Similar arguments swirl around geoengineering. These fall into two general categories. One involves the uncertainties and potentially significant risks of deploying such technologies. No amount of small-scale research will be sufficient to reliably predict all the results of this planetary experiment. The second category is the “moral hazard” argument: no geoengineering technology should be researched, developed, or deployed, because making it an option reduces pressure on individuals to reduce greenhouse gas emissions. Supporters of this position argue that major changes in lifestyle and perspective are very seldom achieved without significant forcing pressure. Opponents respond that a refusal to research geoengineering is an unethical form of social engineering.
Both the climate change and geoengineering debates are premised on a false dichotomy. The choice is not between the Kyoto Protocol and geoengineering. Rather, the choice is between a world view in which human activity has only isolated effects on the planet and an acceptance of a new reality in which human activity is unavoidably a major Earth system.
Anthropogenic climate change is merely a symptom of a far more profound emergent reality. Revisions to the failing Kyoto process or the premature deployment of a powerful technology fix are not what is needed. Rather, what is needed is an understanding that we have now crossed a threshold from a past where humans were but one species wandering the planet to a present where humans and their myriad activities, institutions, and aspirations now increasingly affect all planetary systems. Failure to accept that responsibility by burying one’s head in romantic ideologies or loud pontification at this point in human evolution is not just irresponsible, it is profoundly unethical. And it will have serious implications, for if climate change is the first test of humanity’s ability to operate rationally and ethically in the Anthropocene, we should try hard not to fail, and to learn from the experience. Neither of those outcomes appears probable on current trend.
Adjusting the focus
I am not saying that global climate change should not be addressed, both through mitigation and adaptation, and quite possibly through scaled introduction of geoengineering technologies. What I am saying is that even if we were to reduce the carbon content of the atmosphere to pre-industrialization levels—say, 280 ppm CO2—we wouldn’t be restoring the planet to its pre-industrial state. Complex adaptive systems do not have a default setting to which they can revert. We can’t de-Anthropocene the planet.
And this is the nub of the issue. The climate change phenomenon, and the debates swirling about it, are worrying, but not just because they may challenge the adaptive capability of individuals, societies, institutions, and other species. They are worrying because they illustrate, all too clearly, the inadequacy of our nascent efforts to respond to the challenges of the Anthropocene—the Age of Humans. If climate change and other similar issues, such as reductions in evolved biodiversity or perturbations in the nitrogen, hydrologic, and phosphorous cycles, are isolatable problems that can be addressed by the familiar methods of reductionism and environmental regulation, we are psychologically and institutionally prepared to respond appropriately. If, however, climate change is simply one of a number of coupled emergent behaviors generated by seven billion people with their vast array of institutions, cultures, and economic and technological systems, that approach is no longer viable. And the first step in adjusting to that reality is shifting to an adequate framing of the reality of the systems we’re dealing with.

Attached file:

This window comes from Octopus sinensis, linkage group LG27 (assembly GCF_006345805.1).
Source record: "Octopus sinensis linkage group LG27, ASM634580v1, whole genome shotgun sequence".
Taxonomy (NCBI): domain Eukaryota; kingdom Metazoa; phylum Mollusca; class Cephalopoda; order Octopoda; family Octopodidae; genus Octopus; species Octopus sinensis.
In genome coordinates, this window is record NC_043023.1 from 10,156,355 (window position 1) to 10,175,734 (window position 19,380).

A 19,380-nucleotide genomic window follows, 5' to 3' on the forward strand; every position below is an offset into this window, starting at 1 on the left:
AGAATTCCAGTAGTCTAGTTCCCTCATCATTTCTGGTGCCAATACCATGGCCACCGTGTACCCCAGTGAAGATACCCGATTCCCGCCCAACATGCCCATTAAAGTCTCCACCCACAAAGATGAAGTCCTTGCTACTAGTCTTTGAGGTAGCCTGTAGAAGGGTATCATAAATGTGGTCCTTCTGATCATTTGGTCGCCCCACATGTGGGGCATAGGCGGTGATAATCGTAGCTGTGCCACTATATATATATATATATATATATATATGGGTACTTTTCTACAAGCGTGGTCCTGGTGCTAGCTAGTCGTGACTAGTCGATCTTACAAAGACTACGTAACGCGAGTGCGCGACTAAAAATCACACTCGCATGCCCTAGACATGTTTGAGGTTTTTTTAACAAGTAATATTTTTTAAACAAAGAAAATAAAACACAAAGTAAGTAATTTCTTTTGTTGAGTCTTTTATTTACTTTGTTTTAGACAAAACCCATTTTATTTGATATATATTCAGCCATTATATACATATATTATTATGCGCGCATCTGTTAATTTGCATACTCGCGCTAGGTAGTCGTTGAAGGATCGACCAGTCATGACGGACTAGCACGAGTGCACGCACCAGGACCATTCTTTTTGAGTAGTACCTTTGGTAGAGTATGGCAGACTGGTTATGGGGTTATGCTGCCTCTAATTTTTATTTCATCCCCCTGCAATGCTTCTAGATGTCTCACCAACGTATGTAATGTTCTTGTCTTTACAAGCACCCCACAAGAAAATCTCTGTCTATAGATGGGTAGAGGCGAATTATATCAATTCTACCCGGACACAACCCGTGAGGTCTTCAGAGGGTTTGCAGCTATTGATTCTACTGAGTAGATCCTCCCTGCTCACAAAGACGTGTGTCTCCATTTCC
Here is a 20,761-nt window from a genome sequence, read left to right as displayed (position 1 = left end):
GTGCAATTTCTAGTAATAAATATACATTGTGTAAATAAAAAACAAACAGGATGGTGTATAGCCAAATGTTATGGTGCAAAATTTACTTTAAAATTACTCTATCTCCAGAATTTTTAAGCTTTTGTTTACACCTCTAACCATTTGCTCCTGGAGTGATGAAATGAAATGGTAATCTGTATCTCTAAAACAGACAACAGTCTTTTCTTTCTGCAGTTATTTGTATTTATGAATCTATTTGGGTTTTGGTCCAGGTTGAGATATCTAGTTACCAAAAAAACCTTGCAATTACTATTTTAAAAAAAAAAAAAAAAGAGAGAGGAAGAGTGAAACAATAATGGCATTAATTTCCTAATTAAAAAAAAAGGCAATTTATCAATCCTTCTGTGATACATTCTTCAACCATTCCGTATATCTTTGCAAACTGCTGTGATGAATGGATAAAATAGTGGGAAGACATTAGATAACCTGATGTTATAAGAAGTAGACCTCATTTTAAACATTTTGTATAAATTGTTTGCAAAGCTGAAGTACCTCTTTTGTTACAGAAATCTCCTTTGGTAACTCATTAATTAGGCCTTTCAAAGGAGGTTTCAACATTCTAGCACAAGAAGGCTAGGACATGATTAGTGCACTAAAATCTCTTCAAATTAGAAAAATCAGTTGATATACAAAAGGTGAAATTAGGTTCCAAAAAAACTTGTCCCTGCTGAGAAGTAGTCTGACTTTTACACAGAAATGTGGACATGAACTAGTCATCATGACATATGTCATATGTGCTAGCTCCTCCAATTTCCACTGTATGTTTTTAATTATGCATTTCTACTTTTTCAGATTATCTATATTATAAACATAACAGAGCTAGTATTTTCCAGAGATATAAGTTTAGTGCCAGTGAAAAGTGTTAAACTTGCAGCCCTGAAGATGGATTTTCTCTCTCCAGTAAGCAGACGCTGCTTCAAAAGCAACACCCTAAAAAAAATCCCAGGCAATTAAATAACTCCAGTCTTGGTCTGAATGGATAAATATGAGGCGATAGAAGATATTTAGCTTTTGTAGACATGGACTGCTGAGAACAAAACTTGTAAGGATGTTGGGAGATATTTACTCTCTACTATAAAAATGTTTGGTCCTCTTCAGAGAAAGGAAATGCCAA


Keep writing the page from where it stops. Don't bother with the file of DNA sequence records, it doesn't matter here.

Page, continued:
The first challenge, then, is simply to recognize that we are, in fact, emerging into the Anthropocene. In this new era in the history of our planet, human activity is surfacing as one of the most important Earth systems, rivaling and stressing the natural systems that govern the planet’s habitability. To ensure a sustainable future as a planetary species, humanity needs to develop the capacity to manage these complex, interwoven systems. Developing this capacity requires that we adopt an integrated planetary perspective. Too often, we view humanity as an imposition on the planet. In this view, Earth can be restored to a pastoral golden age by reducing (ideally, removing) the human influence from nature. This perspective fundamentally misunderstands the Anthropocene as an event that can be reversed.